No Purchase Necessary: Teaching Kids Priceless Money Management Skills
August 31, 2015 | Home and Family
Parenting is one teachable moment after another. Somewhere in the midst of playground etiquette, eating habits and study skills, kids also need to learn about value: the value of time, the value of money and the value of a job well done.
What if you want to convey these lessons without cash? What are the alternatives if the idea of an allowance doesn’t appeal to you?
Parents are always discovering creative ways to teach life skills, initiative, decision-making, generosity and more—without cash. Here are ideas from two families who use practical, everyday situations to develop financial skills that will last a lifetime.
Teach Kids to Create Their Own Luxuries
Years ago, a family conversation inspired Bambi Carlson to invent a system that has helped her six children understand value, keep their rooms tidy and work and save for things they want.
“We talked about why people like to go to hotels,” said Carlson. “The beds are made. There’s no clutter sitting around.”
With her kids aware that a tidy space is a luxury worth paying for, Carlson introduced “hotel tickets.”
“If they’ve made the bed and their rooms look like a hotel—to age-appropriate abilities—I leave a ticket on their pillows,” said Carlson. Any token would work, but she uses an inexpensive roll of raffle tickets.
“Hotel tickets are easy to earn, and the kids can turn them in for things they want,” she said.
Often they cash them in for treats Mom does not normally allow: a cookie and milk for one ticket, a soda for three or an entire bottle of sparkling cider (a teenager favorite) for eight. Occasionally they trade for small items Carlson keeps in a prize box. The most patient might even save up 40 tickets to exchange for $10 cash.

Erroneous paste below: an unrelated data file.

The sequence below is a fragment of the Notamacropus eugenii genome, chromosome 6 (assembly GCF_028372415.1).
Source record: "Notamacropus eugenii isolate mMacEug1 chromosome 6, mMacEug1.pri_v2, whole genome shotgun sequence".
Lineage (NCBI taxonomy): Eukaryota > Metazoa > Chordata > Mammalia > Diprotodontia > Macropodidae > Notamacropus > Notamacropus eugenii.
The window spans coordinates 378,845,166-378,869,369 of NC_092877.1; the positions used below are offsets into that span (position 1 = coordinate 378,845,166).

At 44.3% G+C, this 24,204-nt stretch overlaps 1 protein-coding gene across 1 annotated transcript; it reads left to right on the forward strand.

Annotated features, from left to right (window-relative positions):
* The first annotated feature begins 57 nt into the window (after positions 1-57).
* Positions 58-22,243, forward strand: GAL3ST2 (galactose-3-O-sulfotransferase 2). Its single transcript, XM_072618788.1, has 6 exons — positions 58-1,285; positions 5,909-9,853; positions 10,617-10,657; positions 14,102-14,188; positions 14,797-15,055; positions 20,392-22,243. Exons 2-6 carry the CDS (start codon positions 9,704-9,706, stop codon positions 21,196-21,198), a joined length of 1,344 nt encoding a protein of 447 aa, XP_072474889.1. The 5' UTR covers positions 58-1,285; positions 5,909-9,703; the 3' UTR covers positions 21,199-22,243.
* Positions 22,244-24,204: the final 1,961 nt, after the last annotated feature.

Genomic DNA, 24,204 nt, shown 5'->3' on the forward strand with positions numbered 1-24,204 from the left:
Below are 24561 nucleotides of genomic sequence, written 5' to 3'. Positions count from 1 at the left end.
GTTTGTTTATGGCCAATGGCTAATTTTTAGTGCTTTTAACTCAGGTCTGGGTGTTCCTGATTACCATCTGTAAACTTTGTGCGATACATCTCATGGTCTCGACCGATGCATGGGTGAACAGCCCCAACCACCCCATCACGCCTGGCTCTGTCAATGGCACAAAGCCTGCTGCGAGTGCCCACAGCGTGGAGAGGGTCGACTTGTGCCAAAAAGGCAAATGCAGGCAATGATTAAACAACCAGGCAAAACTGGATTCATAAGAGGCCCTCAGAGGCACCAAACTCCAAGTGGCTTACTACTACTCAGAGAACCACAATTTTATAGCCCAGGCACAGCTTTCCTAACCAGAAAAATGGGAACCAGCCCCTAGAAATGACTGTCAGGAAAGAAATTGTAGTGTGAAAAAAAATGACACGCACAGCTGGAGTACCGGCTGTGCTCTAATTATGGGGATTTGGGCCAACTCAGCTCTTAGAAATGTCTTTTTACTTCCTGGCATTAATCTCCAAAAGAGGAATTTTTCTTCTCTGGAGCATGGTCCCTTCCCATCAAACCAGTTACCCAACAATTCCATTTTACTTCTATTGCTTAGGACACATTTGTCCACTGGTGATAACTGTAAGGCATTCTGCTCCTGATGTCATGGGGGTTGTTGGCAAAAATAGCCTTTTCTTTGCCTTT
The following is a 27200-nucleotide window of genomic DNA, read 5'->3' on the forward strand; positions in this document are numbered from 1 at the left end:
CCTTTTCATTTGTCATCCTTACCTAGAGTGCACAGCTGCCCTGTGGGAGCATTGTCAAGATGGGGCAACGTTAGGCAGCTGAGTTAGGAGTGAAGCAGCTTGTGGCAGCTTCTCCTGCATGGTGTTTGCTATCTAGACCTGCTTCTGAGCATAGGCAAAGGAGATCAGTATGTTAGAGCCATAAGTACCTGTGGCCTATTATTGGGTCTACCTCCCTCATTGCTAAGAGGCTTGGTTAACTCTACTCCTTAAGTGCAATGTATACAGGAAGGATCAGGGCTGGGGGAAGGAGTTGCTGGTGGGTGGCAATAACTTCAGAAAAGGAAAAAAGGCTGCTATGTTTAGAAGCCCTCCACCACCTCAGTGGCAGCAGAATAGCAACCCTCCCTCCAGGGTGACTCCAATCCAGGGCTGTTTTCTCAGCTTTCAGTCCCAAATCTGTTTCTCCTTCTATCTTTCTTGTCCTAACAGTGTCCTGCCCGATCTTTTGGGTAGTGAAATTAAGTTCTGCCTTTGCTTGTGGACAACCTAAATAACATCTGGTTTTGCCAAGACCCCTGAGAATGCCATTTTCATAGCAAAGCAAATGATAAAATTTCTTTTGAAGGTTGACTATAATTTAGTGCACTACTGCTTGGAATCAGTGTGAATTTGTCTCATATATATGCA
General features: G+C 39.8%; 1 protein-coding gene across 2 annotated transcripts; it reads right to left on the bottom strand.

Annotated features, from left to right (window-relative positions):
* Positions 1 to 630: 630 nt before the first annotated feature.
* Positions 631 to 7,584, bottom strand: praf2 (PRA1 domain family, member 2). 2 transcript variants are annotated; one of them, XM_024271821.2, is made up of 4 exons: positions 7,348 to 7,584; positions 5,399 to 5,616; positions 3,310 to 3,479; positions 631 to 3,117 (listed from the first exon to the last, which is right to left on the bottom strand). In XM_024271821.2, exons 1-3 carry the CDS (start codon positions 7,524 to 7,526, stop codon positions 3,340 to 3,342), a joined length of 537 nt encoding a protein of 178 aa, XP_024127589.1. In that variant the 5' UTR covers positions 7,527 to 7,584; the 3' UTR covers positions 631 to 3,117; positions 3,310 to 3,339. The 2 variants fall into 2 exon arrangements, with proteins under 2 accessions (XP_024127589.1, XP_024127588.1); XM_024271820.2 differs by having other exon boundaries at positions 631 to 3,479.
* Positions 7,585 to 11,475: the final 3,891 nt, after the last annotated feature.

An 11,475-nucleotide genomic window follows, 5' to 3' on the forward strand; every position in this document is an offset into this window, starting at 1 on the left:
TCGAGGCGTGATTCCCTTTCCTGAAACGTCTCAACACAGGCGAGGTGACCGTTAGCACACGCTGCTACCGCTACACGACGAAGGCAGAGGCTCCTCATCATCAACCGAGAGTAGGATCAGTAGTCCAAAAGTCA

Hotel tickets are a bonus for going above and beyond minimum requirements. Everyone also has daily jobs that are not tied to any reward.
“Chores are expected because you’re part of the household,” said Carlson. “We rotate jobs each week—things like setting the table and helping with meal prep, wiping the counters and sweeping the floor, and a daily swish and swipe of the kids’ bathroom.”
Today, the Carlson kids range in age from 11 to 22. Although only the two youngest strive for hotel tickets on a daily basis, even the oldest siblings still make an effort during weekend visits.
“Even my daughter’s boyfriend makes his room look like a hotel when he visits. He either uses the ticket himself or donates it to the younger ones,” said Carlson. “And friends spending the night have been talked into the fun, too.”
Encourage Meaningful Trade-offs
If your children are younger, you might take a cue from Denise Pfaucht, who finds small, in-the-moment opportunities to help her kids make spending choices based on what matters to them.
“I don’t give them money, but we talk about the best way to spend it,” said Pfaucht, whose children are 6, 8 and 10.
“Let’s say we’re out shopping and they want a stuffed animal. I tell them, ‘You can have this one, but you have to donate two or three when we get home.’”
This prompts the kids to think about what they want compared with what they have. Pfaucht talks them through the decision by asking questions like “Is this new toy worth more than what you already have?”
If a child decides to make the trade, as soon as the child is home, he or she must immediately move the cast-off toys to a bin reserved for the family’s favorite charity.
“They’re learning to make choices, and the action happens immediately,” she said.
After four years of guiding her children through such decisions, Pfaucht sees less clutter and hears fewer requests.
“My kids don’t have as many things now,” she said. “They keep the ones they love and they aren’t asking for more.”
Successful Systems Have Staying Power
Both of these family systems work—not just for a few weeks, but for years.
Carlson and Pfaucht chose simple, practical approaches they could sustain. Carlson’s hotel tickets are easy to manage and have proven relevant even beyond the teen years. Pfaucht’s on-the-spot decision making can happen any time, any place. And neither system depends on cash.
Kids don’t need money to learn about value; they need experience. The right approach for your family will help your children think about value in kid-friendly terms and then practice taking action based on their own growing sense of value. The more experience they get today, the better prepared they will be for a lifelong future of financial decision making.